CAN A PERSONAL REPRESENTATIVE OF AN ESTATE BE REMOVED?
Pursuant to Florida Statute 733.302, any person who is over the age of 18 years old, and is a resident of Florida at the time of death of the person whose estate is to be administered is qualified to act as a personal representative in Florida.
You may receive a copy of the Notice of Administration of an estate, which will indicate who is the acting Personal Representative of that estate. Pursuant to Florida Statue 733.212, a copy of the notice of administration should be served on the following persons who are known to the personal representative: the decedent’s surviving spouse, beneficiaries, the trustee of any trust and each qualified beneficiary of the trust, persons who may be entitled to exempt property, and interested persons. Florida Statute 731.201(23) defines an interested person as “any person who may reasonably be expected to be affected by the outcome of the particular proceeding involved. Under Florida Statute 731.201(2), a beneficiary means an heir at law in an intestate estate (estate without a Will) and devisee in a testate estate (estate with a Will).
In the event you receive a Notice of Administration and believe that the person who was named as Personal Representative is not qualified to hold that position, it is possible to have a personal representative removed and a successor personal representative appointed.
Florida Statute 733.504 states that a personal representative may be removed and letters revoked for any of the following causes, and the removal shall be in addition to any penalties prescribed by law:
(1) Adjudication that the personal representative is incapacitated.
(2) Physical or mental incapacity rendering the personal representative incapable of the discharge of his or her duties.
(3) Failure to comply with any order of the court, unless the order has been superseded on appeal.
(4) Failure to account for the sale of property or to produce and exhibit the assets of the estate when so required.
(5) Wasting or maladministration of the estate.
(6) Failure to give bond or security for any purpose.
(7) Conviction of a felony.
(8) Insolvency of, or the appointment of a receiver or liquidator for, any corporate personal representative.
(9) Holding or acquiring conflicting or adverse interests against the estate that will or may interfere with the administration of the estate as a whole. This cause of removal shall not apply to the surviving spouse because of the exercise of the right to the elective share, family allowance, or exemptions, as provided elsewhere in this code.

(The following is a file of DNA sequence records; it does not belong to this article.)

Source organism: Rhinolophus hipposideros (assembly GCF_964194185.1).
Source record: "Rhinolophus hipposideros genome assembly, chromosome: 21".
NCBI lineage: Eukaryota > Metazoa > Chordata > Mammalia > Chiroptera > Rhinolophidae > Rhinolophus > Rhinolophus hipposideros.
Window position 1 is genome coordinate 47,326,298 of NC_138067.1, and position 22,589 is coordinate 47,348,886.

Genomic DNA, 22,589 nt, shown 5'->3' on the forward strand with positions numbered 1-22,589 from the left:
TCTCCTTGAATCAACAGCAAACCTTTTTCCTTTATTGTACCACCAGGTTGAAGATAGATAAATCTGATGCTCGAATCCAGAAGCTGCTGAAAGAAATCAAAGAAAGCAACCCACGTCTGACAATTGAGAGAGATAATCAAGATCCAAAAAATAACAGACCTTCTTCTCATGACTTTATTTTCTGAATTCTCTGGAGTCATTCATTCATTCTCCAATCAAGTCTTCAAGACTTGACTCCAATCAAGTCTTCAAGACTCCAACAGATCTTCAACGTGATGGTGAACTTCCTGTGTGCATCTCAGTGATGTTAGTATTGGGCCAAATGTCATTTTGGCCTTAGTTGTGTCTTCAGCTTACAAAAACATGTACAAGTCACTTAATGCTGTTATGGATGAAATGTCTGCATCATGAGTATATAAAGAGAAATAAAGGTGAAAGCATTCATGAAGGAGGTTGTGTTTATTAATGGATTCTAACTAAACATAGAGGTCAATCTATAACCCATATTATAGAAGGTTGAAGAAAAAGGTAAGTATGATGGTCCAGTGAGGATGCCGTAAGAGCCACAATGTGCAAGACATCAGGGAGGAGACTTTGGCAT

(10) Revocation of the probate of the decedent’s will that authorized or designated the appointment of the personal representative.
(11) Removal of domicile from Florida, if domicile was a requirement of initial appointment.
(12) The personal representative would not now be entitled to an appointment.
Also, it is important to note that pursuant to Florida Statute 733.303, a person is not qualified to act as a personal representative if the person:
(a) Has been convicted of a felony;
(b) Is mentally or physically unable to perform the duties; and
(c) Is under the age of 18 years.
The personal representative has specific fiduciary duties and obligations to the beneficiaries of an estate. If a beneficiary believes that there has been mismanagement, self-dealing, divided loyalties, conflict of interest, or a breach of fiduciary duty by the personal representative of an estate, it is imperative that the beneficiary retain skilled and competent counsel to discuss their rights as the beneficiary of an estate to ensure that the beneficiary receives the appropriate distributions and to ensure that the personal representative is performing all of their fiduciary duties according to the Florida Statutes. If the personal representative has breached their fiduciary duties, then competent counsel could have the personal representative removed, and request that the Court appoint a successor personal representative.